By Christine Lagarde
Lagarde is a French lawyer and Union for a Popular Movement politician who has
been the Managing Director of the International Monetary Fund since 5 July 2011
I invite all of you to celebrate International Women’s Day. Let’s celebrate the
incredible progress women have made over the past decades in different parts of
society, playing a key role in economic life that our grandmothers worked for
and dreamed about. Today, although men still dominate the executive suites in
most professions, women all over the world hold high positions in the private
sector and in public office. Women are no longer the Second Sex Simone de
Beauvoir wrote about.
far too many women face the most fundamental challenges: the right to safety
and to choose the life they want.
the globe, fewer women than men are in paid employment, with only about 50
percent of working-age women participating in the labor force. In many countries,
laws, regulations and social norms still constrain women’s possibilities to
seek paid employment. And all over the world women conduct most of the work
that remains unseen and unpaid, in the fields and in households.
who get paid for their work earn less than their male colleagues, even when
doing the same work, which economists call the gender wage gap. Across the
advanced and emerging economy countries that are members of the Organisation
for Economic Cooperation and Development, the gender wage gap is about 16
percent. Many women take career breaks or work part time to take care of
children and elderly family members, and therefore get lower pensions—a problem
in itself, and one with implications for public finances. And tax regimes often impose a higher tax on
so-called “second earners” in the family, reducing the incentives for women to
economic crisis has only complicated this picture. In developing economies,
girls’ school completion rates have dropped more rapidly than those of
boys. In advanced economies female
unemployment has been on the rise—for instance in Portugal and Spain. If these
trends were to persist beyond the crisis, they could spell further trouble for
women’s participation in the labor market.
have huge talents. Employers who don’t offer equal opportunities to women
simply ignore a large part of the skilled workforce. In many countries, growth
could be much higher if more women were in paid employment. In Japan, for
example, raising the female labor force participation rate to Northern European
levels would permanently raise per capita GDP by 8 percent. Women also have great entrepreneurial
potential. For instance, women-owned
companies represent between 30 and 40 percent of formal small and medium-sized
enterprises in emerging markets. Also,
raising women’s incomes will improve education levels, as research shows that women spend a larger share of
their income on the welfare of their children.
will take changes in a wide range of areas, and let me mention a few I think
can begin to make a difference.
can change legislation to provide equal opportunities for women to own
property, get credit, and work outside the home. And equal access to health
services, education, and vocational training will prepare women for paid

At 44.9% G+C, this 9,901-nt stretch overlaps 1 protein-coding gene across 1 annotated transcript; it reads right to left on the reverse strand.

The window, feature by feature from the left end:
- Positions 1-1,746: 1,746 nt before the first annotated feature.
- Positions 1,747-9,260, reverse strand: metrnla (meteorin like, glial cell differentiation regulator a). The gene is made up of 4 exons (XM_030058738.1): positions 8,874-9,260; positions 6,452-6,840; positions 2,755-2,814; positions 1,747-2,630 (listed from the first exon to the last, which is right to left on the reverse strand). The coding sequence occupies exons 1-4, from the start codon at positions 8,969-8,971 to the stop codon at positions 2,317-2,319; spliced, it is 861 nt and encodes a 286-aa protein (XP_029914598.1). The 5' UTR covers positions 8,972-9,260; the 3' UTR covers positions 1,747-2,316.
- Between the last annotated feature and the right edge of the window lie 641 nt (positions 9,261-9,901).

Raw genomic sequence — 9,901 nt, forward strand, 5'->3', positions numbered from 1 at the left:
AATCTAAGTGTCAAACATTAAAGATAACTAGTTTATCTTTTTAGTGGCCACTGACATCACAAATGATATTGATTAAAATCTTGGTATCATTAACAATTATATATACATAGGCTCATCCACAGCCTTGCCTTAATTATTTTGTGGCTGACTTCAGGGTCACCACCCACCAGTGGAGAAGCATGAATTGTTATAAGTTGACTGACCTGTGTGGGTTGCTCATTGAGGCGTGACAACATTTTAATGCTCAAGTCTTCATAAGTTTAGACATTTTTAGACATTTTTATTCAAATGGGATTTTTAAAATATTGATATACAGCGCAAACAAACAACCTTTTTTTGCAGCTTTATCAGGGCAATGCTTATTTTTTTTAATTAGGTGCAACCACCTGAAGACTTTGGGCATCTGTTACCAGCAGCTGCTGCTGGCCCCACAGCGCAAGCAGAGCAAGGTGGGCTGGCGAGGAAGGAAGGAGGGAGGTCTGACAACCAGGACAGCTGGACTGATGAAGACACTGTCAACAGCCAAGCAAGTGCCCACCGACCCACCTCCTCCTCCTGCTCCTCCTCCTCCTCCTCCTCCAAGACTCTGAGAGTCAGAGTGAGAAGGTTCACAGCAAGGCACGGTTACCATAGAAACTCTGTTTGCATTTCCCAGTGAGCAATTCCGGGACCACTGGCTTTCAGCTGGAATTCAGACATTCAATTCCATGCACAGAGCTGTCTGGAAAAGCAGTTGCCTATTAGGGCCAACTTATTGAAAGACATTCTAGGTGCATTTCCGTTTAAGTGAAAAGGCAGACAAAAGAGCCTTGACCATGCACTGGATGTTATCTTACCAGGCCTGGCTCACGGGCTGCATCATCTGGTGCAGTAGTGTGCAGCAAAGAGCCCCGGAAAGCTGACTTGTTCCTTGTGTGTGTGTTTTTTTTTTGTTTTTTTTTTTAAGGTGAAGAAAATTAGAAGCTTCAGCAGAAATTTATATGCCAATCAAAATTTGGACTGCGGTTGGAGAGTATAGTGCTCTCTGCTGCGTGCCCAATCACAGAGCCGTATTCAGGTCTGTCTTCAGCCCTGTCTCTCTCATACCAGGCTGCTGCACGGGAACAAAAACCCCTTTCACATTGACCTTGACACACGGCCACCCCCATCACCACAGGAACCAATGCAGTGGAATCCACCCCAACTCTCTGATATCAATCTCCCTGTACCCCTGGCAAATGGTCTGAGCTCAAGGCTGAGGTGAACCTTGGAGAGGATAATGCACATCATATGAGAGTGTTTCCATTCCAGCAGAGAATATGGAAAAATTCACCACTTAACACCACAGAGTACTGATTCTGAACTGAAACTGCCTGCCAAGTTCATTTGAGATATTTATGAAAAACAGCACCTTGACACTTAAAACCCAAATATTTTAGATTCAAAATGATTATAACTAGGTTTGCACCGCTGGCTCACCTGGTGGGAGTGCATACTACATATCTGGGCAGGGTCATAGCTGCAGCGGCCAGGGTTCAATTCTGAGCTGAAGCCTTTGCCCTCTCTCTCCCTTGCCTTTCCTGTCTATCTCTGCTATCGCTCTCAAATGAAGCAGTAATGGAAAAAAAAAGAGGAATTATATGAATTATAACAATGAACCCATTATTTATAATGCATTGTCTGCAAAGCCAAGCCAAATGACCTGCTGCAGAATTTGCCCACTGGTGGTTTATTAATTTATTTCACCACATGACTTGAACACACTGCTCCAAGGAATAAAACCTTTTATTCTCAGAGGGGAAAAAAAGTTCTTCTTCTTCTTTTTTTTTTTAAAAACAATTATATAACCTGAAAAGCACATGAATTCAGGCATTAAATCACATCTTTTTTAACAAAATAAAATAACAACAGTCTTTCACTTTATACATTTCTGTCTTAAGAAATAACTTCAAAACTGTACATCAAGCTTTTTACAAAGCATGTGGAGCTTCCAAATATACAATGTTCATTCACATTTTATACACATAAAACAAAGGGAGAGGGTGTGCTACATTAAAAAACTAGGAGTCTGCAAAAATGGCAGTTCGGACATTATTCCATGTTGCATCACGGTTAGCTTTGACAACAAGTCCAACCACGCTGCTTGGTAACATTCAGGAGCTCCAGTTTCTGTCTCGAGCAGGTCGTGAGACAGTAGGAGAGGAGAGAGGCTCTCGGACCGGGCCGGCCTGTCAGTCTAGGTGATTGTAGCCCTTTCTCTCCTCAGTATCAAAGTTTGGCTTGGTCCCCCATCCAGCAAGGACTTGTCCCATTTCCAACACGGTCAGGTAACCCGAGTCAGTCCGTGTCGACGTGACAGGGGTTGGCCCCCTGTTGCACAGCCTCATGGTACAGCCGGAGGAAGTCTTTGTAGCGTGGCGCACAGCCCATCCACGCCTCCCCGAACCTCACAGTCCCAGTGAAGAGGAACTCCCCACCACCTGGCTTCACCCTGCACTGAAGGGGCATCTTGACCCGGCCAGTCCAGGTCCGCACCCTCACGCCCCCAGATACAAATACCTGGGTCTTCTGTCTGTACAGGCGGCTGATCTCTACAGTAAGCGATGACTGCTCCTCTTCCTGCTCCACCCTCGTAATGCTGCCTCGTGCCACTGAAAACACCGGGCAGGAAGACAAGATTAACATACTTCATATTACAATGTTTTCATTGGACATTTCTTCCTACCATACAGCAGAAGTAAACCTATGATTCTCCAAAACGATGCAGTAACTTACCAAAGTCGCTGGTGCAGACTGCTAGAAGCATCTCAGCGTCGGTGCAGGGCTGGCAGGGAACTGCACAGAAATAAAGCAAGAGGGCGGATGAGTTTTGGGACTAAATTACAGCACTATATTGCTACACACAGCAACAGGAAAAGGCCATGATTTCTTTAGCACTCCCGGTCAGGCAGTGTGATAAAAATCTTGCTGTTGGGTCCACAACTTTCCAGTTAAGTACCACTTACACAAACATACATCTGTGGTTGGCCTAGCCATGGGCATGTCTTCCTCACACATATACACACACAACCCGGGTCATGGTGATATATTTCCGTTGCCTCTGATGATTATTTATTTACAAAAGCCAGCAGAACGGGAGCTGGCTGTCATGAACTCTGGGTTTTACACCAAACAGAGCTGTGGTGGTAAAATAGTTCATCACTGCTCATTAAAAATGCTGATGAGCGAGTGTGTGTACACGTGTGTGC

employment. Better infrastructure, transportation, and child care will also
allow more women to seek paid work. In rural South Africa, for example, access
to electricity gave women the opportunity to work less in the household and
more outside the home, increasing women’s labor force participation by about 9
percent. And in Mexico, the federal daycare program for working mothers has
helped low-income mothers.
advanced economies, more women will work if they have access to parental leave
and affordable child care. Sweden is a good example of this, with a difference
in labor force participation rates between men and women of only 6 percentage
points, compared to 25 percentage points in Japan. Breaking down the barriers
between part-time and full-time work contracts also encourages women to join
the work force. For example, in the Netherlands the female labor force
participation rate increased from about 35 percent in 1980 to more than 80
percent in 2008, largely as a result of more attractive part-time work options.
And flexible work arrangements help women to juggle their many responsibilities
and to achieve a better work-life balance.
can help. The International Monetary Fund is in continuous dialogue with its
member countries on how to achieve stability and growth. Women’s labor force
participation is one part of this equation—all the more so at a time when many
countries are struggling with the fiscal impact of aging populations and high
public debts. Access to financing for
small and medium-sized enterprises is another key issue. We are not experts in all the complex
elements at work in this area, but we can flag issues and draw on the expertise
of others. In addition, we can use our fiscal expertise to look into ways to
assess whether tax regimes and the allocation of public resources contribute to
gender equality and better opportunities for women.
on International Women’s Day, we see both amazing achievements and formidable
challenges. But I am an optimist and see beyond these challenges; our daughters
and granddaughters will have even better opportunities than women have today.
And let us always remember that when women are allowed to develop their full
potential, it is not only women who gain, but the whole world.
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